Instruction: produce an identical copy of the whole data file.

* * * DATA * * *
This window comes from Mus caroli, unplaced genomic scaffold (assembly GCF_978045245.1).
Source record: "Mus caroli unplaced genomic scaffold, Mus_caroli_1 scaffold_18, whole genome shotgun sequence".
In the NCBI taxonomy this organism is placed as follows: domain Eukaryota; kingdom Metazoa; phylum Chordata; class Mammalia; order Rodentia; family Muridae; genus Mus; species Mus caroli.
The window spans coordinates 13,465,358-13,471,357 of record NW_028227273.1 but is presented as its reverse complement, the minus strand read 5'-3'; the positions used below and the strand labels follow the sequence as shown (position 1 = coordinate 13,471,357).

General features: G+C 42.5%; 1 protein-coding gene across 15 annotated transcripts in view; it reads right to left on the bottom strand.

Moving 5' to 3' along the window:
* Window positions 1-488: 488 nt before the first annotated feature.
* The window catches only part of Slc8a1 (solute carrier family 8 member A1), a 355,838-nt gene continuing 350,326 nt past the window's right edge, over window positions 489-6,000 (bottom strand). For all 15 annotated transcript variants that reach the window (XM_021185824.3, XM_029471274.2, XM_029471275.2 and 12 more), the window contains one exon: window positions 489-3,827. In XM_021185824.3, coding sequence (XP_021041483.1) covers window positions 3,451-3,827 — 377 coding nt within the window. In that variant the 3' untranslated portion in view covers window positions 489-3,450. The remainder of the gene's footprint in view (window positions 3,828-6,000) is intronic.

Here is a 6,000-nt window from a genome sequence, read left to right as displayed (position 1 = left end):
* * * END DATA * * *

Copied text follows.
This window comes from Mus caroli, unplaced genomic scaffold (assembly GCF_978045245.1).
Source record: "Mus caroli unplaced genomic scaffold, Mus_caroli_1 scaffold_18, whole genome shotgun sequence".
In the NCBI taxonomy this organism is placed as follows: domain Eukaryota; kingdom Metazoa; phylum Chordata; class Mammalia; order Rodentia; family Muridae; genus Mus; species Mus caroli.
The window spans coordinates 13,465,358-13,471,357 of record NW_028227273.1 but is presented as its reverse complement, the minus strand read 5'-3'; the positions used below and the strand labels follow the sequence as shown (position 1 = coordinate 13,471,357).

General features: G+C 42.5%; 1 protein-coding gene across 15 annotated transcripts in view; it reads right to left on the bottom strand.

Moving 5' to 3' along the window:
* Window positions 1-488: 488 nt before the first annotated feature.
* The window catches only part of Slc8a1 (solute carrier family 8 member A1), a 355,838-nt gene continuing 350,326 nt past the window's right edge, over window positions 489-6,000 (bottom strand). For all 15 annotated transcript variants that reach the window (XM_021185824.3, XM_029471274.2, XM_029471275.2 and 12 more), the window contains one exon: window positions 489-3,827. In XM_021185824.3, coding sequence (XP_021041483.1) covers window positions 3,451-3,827 — 377 coding nt within the window. In that variant the 3' untranslated portion in view covers window positions 489-3,450. The remainder of the gene's footprint in view (window positions 3,828-6,000) is intronic.

Here is a 6,000-nt window from a genome sequence, read left to right as displayed (position 1 = left end):